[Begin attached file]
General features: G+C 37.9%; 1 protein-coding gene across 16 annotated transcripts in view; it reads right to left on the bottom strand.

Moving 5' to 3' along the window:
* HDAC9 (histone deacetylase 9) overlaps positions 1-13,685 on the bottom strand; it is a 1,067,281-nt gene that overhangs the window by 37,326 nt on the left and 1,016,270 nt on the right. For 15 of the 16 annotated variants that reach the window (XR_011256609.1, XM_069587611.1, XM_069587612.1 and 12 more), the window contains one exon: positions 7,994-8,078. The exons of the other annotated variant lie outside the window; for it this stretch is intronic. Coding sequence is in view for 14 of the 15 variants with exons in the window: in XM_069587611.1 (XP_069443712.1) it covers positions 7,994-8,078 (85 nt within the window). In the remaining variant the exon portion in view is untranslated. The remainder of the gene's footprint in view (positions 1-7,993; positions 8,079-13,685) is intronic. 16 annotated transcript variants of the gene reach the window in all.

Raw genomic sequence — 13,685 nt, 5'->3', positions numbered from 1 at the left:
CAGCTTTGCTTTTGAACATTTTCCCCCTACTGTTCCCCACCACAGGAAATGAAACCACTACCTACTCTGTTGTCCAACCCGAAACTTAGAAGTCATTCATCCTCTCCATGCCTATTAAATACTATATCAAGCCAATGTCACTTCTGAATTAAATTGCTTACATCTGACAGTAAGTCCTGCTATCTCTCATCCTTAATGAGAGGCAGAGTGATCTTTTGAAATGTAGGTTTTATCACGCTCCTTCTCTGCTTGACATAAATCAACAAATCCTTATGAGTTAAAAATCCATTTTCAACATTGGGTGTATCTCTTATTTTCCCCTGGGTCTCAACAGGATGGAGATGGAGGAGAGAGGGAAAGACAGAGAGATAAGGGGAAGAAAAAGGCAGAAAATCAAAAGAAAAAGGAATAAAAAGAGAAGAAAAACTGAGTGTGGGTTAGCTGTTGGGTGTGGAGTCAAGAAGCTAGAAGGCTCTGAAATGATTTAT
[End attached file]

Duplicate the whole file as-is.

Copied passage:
General features: G+C 37.9%; 1 protein-coding gene across 16 annotated transcripts in view; it reads right to left on the bottom strand.

Moving 5' to 3' along the window:
* HDAC9 (histone deacetylase 9) overlaps positions 1-13,685 on the bottom strand; it is a 1,067,281-nt gene that overhangs the window by 37,326 nt on the left and 1,016,270 nt on the right. For 15 of the 16 annotated variants that reach the window (XR_011256609.1, XM_069587611.1, XM_069587612.1 and 12 more), the window contains one exon: positions 7,994-8,078. The exons of the other annotated variant lie outside the window; for it this stretch is intronic. Coding sequence is in view for 14 of the 15 variants with exons in the window: in XM_069587611.1 (XP_069443712.1) it covers positions 7,994-8,078 (85 nt within the window). In the remaining variant the exon portion in view is untranslated. The remainder of the gene's footprint in view (positions 1-7,993; positions 8,079-13,685) is intronic. 16 annotated transcript variants of the gene reach the window in all.

Raw genomic sequence — 13,685 nt, 5'->3', positions numbered from 1 at the left:
CAGCTTTGCTTTTGAACATTTTCCCCCTACTGTTCCCCACCACAGGAAATGAAACCACTACCTACTCTGTTGTCCAACCCGAAACTTAGAAGTCATTCATCCTCTCCATGCCTATTAAATACTATATCAAGCCAATGTCACTTCTGAATTAAATTGCTTACATCTGACAGTAAGTCCTGCTATCTCTCATCCTTAATGAGAGGCAGAGTGATCTTTTGAAATGTAGGTTTTATCACGCTCCTTCTCTGCTTGACATAAATCAACAAATCCTTATGAGTTAAAAATCCATTTTCAACATTGGGTGTATCTCTTATTTTCCCCTGGGTCTCAACAGGATGGAGATGGAGGAGAGAGGGAAAGACAGAGAGATAAGGGGAAGAAAAAGGCAGAAAATCAAAAGAAAAAGGAATAAAAAGAGAAGAAAAACTGAGTGTGGGTTAGCTGTTGGGTGTGGAGTCAAGAAGCTAGAAGGCTCTGAAATGATTTAT